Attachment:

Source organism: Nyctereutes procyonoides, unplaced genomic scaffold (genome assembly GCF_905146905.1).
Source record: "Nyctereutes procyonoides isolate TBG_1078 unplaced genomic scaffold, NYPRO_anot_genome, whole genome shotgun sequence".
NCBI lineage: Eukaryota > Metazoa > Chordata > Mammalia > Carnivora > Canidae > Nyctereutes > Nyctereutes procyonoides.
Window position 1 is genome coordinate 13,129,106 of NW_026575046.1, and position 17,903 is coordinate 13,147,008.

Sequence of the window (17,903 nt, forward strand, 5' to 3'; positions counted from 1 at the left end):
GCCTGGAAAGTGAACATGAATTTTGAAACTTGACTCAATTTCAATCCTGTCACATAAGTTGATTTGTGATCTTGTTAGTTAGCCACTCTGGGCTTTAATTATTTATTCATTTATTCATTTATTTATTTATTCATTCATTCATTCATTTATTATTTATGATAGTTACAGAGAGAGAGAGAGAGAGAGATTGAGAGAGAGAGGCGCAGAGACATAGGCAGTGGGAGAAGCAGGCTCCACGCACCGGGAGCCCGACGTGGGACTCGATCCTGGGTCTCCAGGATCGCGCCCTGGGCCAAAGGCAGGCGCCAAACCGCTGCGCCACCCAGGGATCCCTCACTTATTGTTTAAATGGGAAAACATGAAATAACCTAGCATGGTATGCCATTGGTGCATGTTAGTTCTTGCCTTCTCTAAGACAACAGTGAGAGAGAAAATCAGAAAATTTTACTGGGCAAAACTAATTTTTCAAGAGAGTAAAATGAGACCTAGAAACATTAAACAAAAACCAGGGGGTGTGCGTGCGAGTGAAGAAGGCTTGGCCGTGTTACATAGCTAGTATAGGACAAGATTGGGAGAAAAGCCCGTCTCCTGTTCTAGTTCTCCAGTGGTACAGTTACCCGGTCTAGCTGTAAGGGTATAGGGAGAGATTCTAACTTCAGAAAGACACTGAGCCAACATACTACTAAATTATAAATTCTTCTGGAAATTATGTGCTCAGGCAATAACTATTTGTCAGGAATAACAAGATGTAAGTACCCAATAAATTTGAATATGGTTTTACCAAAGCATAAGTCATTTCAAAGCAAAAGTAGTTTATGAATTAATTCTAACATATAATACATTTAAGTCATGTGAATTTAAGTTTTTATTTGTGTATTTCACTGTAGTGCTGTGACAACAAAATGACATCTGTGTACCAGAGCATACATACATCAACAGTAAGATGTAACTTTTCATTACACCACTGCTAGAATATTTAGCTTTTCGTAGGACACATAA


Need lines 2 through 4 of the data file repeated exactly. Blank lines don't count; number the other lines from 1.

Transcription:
Source record: "Nyctereutes procyonoides isolate TBG_1078 unplaced genomic scaffold, NYPRO_anot_genome, whole genome shotgun sequence".
NCBI lineage: Eukaryota > Metazoa > Chordata > Mammalia > Carnivora > Canidae > Nyctereutes > Nyctereutes procyonoides.
Window position 1 is genome coordinate 13,129,106 of NW_026575046.1, and position 17,903 is coordinate 13,147,008.